Would You Pay More to Live in a Green Building?

Prof looks at renters’ motivations and builders’ incentives

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Prof. Avis Devine

Prof. Avis Devine

Organizations like to be able to boast that the physical space they use is environmentally-friendly. It makes them look good  – and, as a result, they’ll pay higher rents to get them. U of G marketing and consumer studies professor Avis Devine wanted to know if residential rental properties could also attract higher rents.

“In commercial rentals, the ‘green’ properties are primarily rented by organizations who want to be seen as doing good things,” Devine explains. “In fact, the fourth most common user of LEED office space is the petrochemical industry. But that doesn’t hold true for residential renters.”

To find out if those residential renters would also be willing to pay a bit extra, Devine collected data on multi-family rental buildings across the U.S. and found that people were indeed coughing up extra dollars to live in environmentally-friendly apartments. “That raises a couple of questions,” she says. “The first is why and the second is how much more?”

She suggests some possible reasons: people see the “greener” buildings as having more prestige, they are genuinely concerned about helping the environment or they see it as a way to save money. The motivation may vary from one community to another: in some places, such as the Pacific Northwest, the green building was now the standard. Education also seemed to be a factor, and more urban areas had higher premiums for the environmentally-friendly buildings.

The extra amount people are willing to pay probably depends on their motivation, adds Devine. “If people are doing this mostly to save on their utility bills, they may not be willing to pay more than that. If they are going to save $50 a month, then they might pay $45 a month more in rent, but not $100.” Those who are motivated more by prestige or sustainability might be willing to pay a higher premium.

In related research, Devine examined the effectiveness of incentive policies designed to encourage the construction of LEED-certified homes. She reviewed the incentives provided at the municipal, county and state level, and the outcomes across the U.S.

“Some of the incentives offered are fee reductions, tax credits, cash grants, expedited permits and density bonuses. The density bonus might be given in a situation where a developer proposes a building with 50 units to meet local zoning rules and is told that if they build it green, they can have 60 units instead,” Devine explains.

She found that, in general, municipal strategies were by far the most effective, and the incentives with a definite financial gain, such as a tax credit or a grant were the most likely to work. “Something like a density bonus could work in a large city,” she adds, “but they were seen as less of a benefit in suburban or rural areas.”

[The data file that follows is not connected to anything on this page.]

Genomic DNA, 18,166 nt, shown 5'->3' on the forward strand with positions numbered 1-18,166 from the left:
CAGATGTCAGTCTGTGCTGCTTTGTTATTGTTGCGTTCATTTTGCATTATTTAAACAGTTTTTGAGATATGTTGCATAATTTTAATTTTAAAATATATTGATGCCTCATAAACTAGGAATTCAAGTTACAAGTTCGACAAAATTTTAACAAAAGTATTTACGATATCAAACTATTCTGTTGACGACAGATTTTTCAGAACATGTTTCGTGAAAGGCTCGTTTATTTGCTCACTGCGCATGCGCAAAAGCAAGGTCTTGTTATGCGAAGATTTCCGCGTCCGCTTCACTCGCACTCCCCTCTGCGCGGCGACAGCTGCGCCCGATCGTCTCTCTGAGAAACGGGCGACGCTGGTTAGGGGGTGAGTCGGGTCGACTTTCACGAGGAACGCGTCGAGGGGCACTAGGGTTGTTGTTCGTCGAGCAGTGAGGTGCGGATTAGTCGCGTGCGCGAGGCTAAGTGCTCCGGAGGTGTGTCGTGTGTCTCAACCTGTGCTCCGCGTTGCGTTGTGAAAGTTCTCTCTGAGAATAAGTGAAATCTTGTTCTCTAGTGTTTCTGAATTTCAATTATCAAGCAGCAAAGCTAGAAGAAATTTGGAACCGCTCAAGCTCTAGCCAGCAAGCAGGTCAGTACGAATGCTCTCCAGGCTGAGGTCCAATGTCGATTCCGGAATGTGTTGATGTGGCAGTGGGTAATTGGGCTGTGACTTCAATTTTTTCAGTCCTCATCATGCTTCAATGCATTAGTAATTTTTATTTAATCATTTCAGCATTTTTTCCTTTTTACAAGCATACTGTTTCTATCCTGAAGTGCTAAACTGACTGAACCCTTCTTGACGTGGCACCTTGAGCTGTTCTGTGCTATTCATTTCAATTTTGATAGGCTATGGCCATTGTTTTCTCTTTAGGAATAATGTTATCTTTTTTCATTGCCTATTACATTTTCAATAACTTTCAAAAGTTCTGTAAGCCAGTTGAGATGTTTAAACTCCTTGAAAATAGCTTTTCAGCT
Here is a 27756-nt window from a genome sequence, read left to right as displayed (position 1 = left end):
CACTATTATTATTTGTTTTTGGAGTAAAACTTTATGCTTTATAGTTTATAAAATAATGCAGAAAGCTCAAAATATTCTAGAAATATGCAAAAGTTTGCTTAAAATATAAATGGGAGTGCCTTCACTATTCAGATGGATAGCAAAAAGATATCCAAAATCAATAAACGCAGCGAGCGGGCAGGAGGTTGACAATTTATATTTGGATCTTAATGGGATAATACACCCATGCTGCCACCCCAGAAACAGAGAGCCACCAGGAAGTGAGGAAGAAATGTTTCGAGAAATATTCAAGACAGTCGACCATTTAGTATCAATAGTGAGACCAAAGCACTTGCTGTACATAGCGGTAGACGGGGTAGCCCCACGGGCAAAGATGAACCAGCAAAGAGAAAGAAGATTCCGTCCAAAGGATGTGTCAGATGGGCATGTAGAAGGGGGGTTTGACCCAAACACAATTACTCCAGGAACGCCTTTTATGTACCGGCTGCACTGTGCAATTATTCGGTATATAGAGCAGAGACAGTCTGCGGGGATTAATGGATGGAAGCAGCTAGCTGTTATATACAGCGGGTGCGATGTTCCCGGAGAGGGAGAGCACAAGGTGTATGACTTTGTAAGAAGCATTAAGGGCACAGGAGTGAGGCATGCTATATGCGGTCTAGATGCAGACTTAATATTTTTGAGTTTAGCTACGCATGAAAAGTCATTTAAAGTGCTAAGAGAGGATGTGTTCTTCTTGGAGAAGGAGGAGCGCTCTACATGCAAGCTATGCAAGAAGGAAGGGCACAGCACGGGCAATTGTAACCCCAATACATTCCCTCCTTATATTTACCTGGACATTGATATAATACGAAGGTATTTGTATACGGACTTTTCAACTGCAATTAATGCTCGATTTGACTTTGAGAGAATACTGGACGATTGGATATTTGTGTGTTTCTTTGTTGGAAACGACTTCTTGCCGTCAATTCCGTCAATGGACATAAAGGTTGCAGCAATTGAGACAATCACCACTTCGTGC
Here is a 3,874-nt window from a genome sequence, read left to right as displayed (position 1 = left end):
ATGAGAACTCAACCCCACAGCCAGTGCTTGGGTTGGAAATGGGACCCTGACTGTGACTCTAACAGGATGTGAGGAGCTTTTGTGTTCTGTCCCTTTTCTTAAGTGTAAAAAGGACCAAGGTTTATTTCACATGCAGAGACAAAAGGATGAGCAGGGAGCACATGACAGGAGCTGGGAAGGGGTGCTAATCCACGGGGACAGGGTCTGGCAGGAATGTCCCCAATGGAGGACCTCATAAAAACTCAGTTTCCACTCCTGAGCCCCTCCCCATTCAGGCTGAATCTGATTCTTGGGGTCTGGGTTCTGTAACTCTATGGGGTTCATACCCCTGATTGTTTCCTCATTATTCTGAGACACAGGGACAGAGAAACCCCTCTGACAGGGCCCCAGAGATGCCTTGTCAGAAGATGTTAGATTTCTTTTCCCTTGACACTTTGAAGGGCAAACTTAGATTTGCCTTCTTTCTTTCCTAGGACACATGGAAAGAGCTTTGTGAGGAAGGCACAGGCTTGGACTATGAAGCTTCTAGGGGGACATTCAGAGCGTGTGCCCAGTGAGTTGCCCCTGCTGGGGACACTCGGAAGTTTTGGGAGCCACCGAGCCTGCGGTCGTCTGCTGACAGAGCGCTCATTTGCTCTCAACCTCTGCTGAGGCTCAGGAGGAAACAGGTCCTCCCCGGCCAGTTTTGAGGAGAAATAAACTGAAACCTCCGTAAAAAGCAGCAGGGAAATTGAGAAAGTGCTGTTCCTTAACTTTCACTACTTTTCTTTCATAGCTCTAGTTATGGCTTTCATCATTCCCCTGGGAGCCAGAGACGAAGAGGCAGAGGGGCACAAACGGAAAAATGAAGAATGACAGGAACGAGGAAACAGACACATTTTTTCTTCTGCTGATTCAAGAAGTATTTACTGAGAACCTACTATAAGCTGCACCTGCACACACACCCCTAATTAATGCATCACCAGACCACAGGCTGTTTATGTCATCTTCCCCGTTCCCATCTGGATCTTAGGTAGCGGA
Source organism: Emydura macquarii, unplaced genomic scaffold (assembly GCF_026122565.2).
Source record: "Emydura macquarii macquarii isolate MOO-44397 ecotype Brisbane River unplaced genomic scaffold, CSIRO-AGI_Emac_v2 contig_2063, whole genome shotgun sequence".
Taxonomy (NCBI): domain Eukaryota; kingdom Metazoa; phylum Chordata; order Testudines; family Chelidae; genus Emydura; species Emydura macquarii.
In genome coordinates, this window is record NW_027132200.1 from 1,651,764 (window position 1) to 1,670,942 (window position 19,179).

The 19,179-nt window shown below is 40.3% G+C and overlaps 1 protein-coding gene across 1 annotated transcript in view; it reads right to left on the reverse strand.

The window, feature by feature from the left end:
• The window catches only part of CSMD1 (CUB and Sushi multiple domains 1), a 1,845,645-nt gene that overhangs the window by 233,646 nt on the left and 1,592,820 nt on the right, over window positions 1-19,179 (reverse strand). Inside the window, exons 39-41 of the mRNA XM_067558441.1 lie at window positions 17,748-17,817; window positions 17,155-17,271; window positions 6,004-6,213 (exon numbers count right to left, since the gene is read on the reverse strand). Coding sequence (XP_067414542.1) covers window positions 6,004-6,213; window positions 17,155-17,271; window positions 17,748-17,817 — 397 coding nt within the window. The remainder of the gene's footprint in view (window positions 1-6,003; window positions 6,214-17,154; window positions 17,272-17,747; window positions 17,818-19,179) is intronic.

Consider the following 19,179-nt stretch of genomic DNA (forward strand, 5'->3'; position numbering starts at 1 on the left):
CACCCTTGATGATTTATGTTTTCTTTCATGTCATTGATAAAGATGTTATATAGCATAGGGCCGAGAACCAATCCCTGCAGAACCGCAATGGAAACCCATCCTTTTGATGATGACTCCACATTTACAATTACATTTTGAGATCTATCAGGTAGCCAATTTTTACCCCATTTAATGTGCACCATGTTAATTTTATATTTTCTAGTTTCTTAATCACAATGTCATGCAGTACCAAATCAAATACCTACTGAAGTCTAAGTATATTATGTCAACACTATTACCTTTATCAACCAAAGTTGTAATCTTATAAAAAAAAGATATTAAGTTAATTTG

Devine grew up in Buffalo – “just 10 minutes from Canada,” she says – and completed her MBA at Duquesne University in Pittsburgh, Pa., while working full-time for Dollar Bank, where she was responsible for underwriting and valuation of commercial real estate. “My undergrad degree was financial economics, but when I was hired to work in real estate I fell in love with the subject,” she adds.

In 2009, she left the bank to do her PhD in finance at the University of Cincinnati and graduated in August 2013 before coming to U of G, where she plans to continue her studies on energy-efficient real estate and residential rental properties. “There are plenty of data and research on office space and commercial real estate, but not much on residential rentals,” Devine says. “I’d like to do something about that.”

She’s also studied how renters can cushion the decline during a real estate market crash and speed up the recovery. “There are always people who rent, because they can’t qualify to buy a house,” she explains. “But there are also many who rent by choice.”

If the housing market begins to fall, that second group of renters may decide that it is worth buying a house after all, because their mortgage payments may now be cheaper than rent. Once some homes begin to sell to these renters, housing prices stop dropping and start to go up. Devine found that the percentage of renters in different communities varied quite dramatically – in some, there were only 17-per-cent renting; in others renters made up more than 40 per cent. “I found that for each one-per-cent increase in renters, there was a one-per-cent increase in the rate of recovery,” says Devine.

“I am fascinated by real estate, because it touches everybody in some way. We all need a place to live, so the topic is very pragmatic and practical. I’ve had tremendous feedback on my research from communities who are eager to implement policies that build on it,” she says.

Devine is pleased to be living reasonably close to her family in Buffalo again. Other things she likes about life in Guelph: the two poutineries in town, the opportunities for choral singing (she sang with the Mendelssohn Choir in Pittsburgh) and people who share her love of hockey, though maybe not her favourite team. “No, it’s not the Leafs. I’m a die-hard Steelers fan.”